Winnipeg: The Frontier Centre for Public Policy today released The Myth of North American Carbon Reduction Laggards. This policy study examines trends in population growth, economic performance and greenhouse gas emissions in North America and Europe over the past 20 years. The authors re-examine the dominant narrative of North American poor performance in terms of greenhouse gas emissions reductions, and find that when population and economic growth are taken into account, the performance gap between Europe and North America diminishes considerably. The authors conclude that emissions trends in affluent jurisdictions have been driven largely by international trade patterns and...


Tomorrow, March 29th 2014, between 8:30pm and 9:30pm, we'll be celebrating Human Achievement Hour.

This one-hour event coincides with Earth Hour, an annual event where governments, businesses and individuals dim or shut off lights in an effort to raise awareness about pollution. In contrast, Human Achievement Hour (HAH) promotes human prosperity.

Human Achievement Hour is a period of time during which one shows appreciation for human accomplishments by engaging in capitalist acts between consenting adults. For example, going out shopping, or using electricity or indoor plumbing.

“We salute the people who keep the lights on and produce the energy that...

Huy Fong has been ordered to cease any odor emitting production by a California judge. This could lead to a shortage of their wildly popular Sriracha hot sauce. While foodies are upset, residents who sought the injunction against Huy Fong appear to have a legitimate complaint. Odors from grinding chilis appears to have caused many residents to experience headaches, sore throats, burning eyes, and other health issues. Assuming that Huy Fong production is leading to these problems, some sort of action should be taken to deal with the externalities. While a regulatory approach is the simplest solution, a non-regulatory approach...

Some interesting news south of the border. This piece by the Montana-based Property and Environment Research Center (PERC) tells it all. 

Apparently, the Environmental Protection Agency (EPA) has imposed new regulations on the coal industry that are basically guaranteeing that new plants are not built.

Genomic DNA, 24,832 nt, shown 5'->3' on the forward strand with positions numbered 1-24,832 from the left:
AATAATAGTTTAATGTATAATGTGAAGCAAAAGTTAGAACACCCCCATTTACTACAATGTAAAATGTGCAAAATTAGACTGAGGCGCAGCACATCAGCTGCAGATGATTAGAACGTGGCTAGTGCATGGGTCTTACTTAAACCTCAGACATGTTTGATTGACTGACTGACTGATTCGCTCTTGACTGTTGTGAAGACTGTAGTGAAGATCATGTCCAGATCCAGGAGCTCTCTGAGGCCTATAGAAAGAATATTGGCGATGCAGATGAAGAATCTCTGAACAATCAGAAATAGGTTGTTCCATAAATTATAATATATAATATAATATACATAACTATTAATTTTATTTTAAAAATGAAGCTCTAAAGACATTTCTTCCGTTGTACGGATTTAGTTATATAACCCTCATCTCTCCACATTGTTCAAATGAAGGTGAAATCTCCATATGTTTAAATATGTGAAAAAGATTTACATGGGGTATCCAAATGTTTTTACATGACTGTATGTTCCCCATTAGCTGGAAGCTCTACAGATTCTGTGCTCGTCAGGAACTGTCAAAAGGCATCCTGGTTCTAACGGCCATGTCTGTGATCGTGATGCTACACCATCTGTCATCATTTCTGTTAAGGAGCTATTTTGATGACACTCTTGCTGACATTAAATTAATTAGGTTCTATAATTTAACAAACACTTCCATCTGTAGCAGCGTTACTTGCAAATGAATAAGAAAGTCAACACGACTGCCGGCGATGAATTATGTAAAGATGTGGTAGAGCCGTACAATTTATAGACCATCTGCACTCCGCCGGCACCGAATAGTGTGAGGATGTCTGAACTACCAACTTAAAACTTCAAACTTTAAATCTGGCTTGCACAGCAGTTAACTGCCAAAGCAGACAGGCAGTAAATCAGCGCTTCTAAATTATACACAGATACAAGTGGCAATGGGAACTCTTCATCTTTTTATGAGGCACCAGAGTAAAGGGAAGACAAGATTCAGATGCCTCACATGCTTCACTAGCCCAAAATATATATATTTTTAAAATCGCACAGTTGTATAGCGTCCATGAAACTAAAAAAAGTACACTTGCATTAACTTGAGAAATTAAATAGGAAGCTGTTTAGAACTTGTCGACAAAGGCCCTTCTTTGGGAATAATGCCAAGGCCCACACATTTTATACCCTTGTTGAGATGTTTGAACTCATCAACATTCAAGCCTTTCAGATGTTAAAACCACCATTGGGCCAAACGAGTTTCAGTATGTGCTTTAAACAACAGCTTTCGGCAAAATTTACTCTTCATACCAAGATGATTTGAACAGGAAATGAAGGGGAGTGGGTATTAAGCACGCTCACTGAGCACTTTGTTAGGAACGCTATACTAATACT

The regulations impose limits on carbon dioxide emissions from new coal-fired generation plants. 

The piece mentions that Native American reservations contain 30 per cent of the country's coal reserves, west of the Mississippi. 

These energy reserves, however, remain largely untapped. The Council of Energy Resource Tribes, a tribal energy consortium, estimates the value of these...

Deep-pocketed environmentalist organizations, such as Greenpeace, are continuing to attack genetically-modified golden rice in Asian countries, despite its proven ability to combat Vitamin A deficiency.

This new column mentions how mainly urban activists have physically destroyed a field trial of genetically modified rice in the Philippines.

Anti-GMO activists spread misinformation regarding the health effects of the rice, to the detriment of the children who go blind due to Vitamin A deficiency. Half of them die within 12 months.

Activists need to be truthful in their claims. They also need to begin acknowledging the health benefits of genetically modified...

A new and interesting op-ed confirms once again that renewable energy is not working in Europe.

European governments are moving away from renewable energy subsidies. The European Union in fact is quietly rolling back its renewable energy agenda.

This op-ed's research confirms a 2011 Frontier Centre study that found that experiments with renewable energy in Europe have led to net job losses, higher energy prices, and widespread corruption.

The experience of "green jobs" is they merely replace jobs in other sectors and contribute less to economic growth.

Canadian policy makers should look to the example of Europe before...


Political leaders around the world have now spent more than two decades setting targets for reducing emissions of carbon dioxide that no one has any realistic hope of achieving.

In the United Kingdom, emissions are being reduced at a rate of 1 percent per year.

To meet the country's target by 2022, that reduction will have to happen at a rate 4 to 5 times that.

Germany, which is building new coal-fired power plants, will also miss its 2020 emissions target.

Alternatives like solar and wind are simply not able to produce enough reasonably-priced, reliable energy that's necessary for an...

Beginning next year, Manitoba will begin enforcing a province-wide ban on most uses of synthetic weed killers and other commercial pesticides.

All private yards and most public green spaces, such as sports fields, will be affected by the ban.

More expensive, and generally less effective alternative pesticides will still be allowed.

The legislation will be very costly for municipalities. Steinbach currently spends about 16,000 dollars to eliminate weeds in public spaces.

Next year they expect that cost to jump to 200,000 dollars.

Many are questioning whether the health benefits will really be worth the extra cost.